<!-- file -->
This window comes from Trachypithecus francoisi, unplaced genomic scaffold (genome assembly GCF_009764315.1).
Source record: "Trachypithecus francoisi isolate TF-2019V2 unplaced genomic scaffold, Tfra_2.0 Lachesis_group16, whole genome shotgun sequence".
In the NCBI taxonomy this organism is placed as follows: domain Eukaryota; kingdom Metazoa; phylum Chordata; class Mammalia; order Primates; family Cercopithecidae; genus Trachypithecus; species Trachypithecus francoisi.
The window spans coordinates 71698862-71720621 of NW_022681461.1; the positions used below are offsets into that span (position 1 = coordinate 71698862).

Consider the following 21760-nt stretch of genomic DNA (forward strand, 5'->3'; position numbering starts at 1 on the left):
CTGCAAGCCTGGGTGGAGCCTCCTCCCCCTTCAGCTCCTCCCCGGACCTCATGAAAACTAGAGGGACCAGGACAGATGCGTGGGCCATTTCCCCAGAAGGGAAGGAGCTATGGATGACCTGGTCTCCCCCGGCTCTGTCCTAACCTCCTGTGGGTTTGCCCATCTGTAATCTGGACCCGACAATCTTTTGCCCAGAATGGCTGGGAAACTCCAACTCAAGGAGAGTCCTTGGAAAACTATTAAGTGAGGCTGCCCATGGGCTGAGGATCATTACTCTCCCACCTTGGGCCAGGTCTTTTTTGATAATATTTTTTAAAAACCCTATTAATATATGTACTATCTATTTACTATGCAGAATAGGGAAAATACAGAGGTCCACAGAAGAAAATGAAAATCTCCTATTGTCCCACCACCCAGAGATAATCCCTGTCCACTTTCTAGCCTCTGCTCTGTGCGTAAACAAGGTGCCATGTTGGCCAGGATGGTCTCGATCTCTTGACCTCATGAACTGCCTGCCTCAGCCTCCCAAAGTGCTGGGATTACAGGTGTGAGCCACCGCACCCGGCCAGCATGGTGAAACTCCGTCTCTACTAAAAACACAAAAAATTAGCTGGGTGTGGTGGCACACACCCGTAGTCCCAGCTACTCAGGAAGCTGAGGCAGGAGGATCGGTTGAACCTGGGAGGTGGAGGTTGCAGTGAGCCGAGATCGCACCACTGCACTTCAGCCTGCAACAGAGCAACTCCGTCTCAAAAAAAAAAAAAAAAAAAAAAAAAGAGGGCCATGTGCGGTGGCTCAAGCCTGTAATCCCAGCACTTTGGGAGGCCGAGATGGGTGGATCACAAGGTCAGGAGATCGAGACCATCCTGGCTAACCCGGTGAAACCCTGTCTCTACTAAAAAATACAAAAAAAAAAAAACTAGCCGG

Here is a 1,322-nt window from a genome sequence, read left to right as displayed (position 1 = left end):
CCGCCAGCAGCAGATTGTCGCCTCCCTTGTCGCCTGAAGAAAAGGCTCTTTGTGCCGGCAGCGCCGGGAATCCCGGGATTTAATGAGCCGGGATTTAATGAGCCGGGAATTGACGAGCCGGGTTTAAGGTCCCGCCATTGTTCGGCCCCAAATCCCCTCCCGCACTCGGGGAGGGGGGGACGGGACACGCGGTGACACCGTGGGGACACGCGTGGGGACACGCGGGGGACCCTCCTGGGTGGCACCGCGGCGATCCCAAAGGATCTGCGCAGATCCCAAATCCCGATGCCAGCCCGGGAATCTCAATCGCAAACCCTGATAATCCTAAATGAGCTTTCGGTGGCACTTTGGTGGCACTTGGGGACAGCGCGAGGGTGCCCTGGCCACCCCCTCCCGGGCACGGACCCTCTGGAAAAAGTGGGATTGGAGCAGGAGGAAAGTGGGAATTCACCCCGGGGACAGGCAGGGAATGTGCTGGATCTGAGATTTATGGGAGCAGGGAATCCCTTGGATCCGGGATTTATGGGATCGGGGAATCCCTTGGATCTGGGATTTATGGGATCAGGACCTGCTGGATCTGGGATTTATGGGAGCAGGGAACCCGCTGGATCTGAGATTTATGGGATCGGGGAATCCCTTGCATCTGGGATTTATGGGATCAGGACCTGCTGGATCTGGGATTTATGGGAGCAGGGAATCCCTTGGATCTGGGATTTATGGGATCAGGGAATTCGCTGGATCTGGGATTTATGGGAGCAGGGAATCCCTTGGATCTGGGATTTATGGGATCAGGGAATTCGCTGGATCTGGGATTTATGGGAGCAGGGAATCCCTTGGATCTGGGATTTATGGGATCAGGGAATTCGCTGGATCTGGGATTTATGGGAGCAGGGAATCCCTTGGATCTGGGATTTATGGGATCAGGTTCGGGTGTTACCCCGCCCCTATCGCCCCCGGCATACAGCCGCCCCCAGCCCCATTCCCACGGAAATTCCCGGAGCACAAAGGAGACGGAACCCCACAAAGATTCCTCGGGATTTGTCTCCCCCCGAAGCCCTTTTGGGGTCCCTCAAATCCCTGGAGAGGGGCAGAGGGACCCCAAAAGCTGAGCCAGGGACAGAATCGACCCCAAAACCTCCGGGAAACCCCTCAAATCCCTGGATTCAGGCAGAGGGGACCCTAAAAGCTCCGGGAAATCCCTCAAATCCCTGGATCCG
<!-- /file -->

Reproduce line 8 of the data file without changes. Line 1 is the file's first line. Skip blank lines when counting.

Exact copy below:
CCGCCAGCAGCAGATTGTCGCCTCCCTTGTCGCCTGAAGAAAAGGCTCTTTGTGCCGGCAGCGCCGGGAATCCCGGGATTTAATGAGCCGGGATTTAATGAGCCGGGAATTGACGAGCCGGGTTTAAGGTCCCGCCATTGTTCGGCCCCAAATCCCCTCCCGCACTCGGGGAGGGGGGGACGGGACACGCGGTGACACCGTGGGGACACGCGTGGGGACACGCGGGGGACCCTCCTGGGTGGCACCGCGGCGATCCCAAAGGATCTGCGCAGATCCCAAATCCCGATGCCAGCCCGGGAATCTCAATCGCAAACCCTGATAATCCTAAATGAGCTTTCGGTGGCACTTTGGTGGCACTTGGGGACAGCGCGAGGGTGCCCTGGCCACCCCCTCCCGGGCACGGACCCTCTGGAAAAAGTGGGATTGGAGCAGGAGGAAAGTGGGAATTCACCCCGGGGACAGGCAGGGAATGTGCTGGATCTGAGATTTATGGGAGCAGGGAATCCCTTGGATCCGGGATTTATGGGATCGGGGAATCCCTTGGATCTGGGATTTATGGGATCAGGACCTGCTGGATCTGGGATTTATGGGAGCAGGGAACCCGCTGGATCTGAGATTTATGGGATCGGGGAATCCCTTGCATCTGGGATTTATGGGATCAGGACCTGCTGGATCTGGGATTTATGGGAGCAGGGAATCCCTTGGATCTGGGATTTATGGGATCAGGGAATTCGCTGGATCTGGGATTTATGGGAGCAGGGAATCCCTTGGATCTGGGATTTATGGGATCAGGGAATTCGCTGGATCTGGGATTTATGGGAGCAGGGAATCCCTTGGATCTGGGATTTATGGGATCAGGGAATTCGCTGGATCTGGGATTTATGGGAGCAGGGAATCCCTTGGATCTGGGATTTATGGGATCAGGTTCGGGTGTTACCCCGCCCCTATCGCCCCCGGCATACAGCCGCCCCCAGCCCCATTCCCACGGAAATTCCCGGAGCACAAAGGAGACGGAACCCCACAAAGATTCCTCGGGATTTGTCTCCCCCCGAAGCCCTTTTGGGGTCCCTCAAATCCCTGGAGAGGGGCAGAGGGACCCCAAAAGCTGAGCCAGGGACAGAATCGACCCCAAAACCTCCGGGAAACCCCTCAAATCCCTGGATTCAGGCAGAGGGGACCCTAAAAGCTCCGGGAAATCCCTCAAATCCCTGGATCCG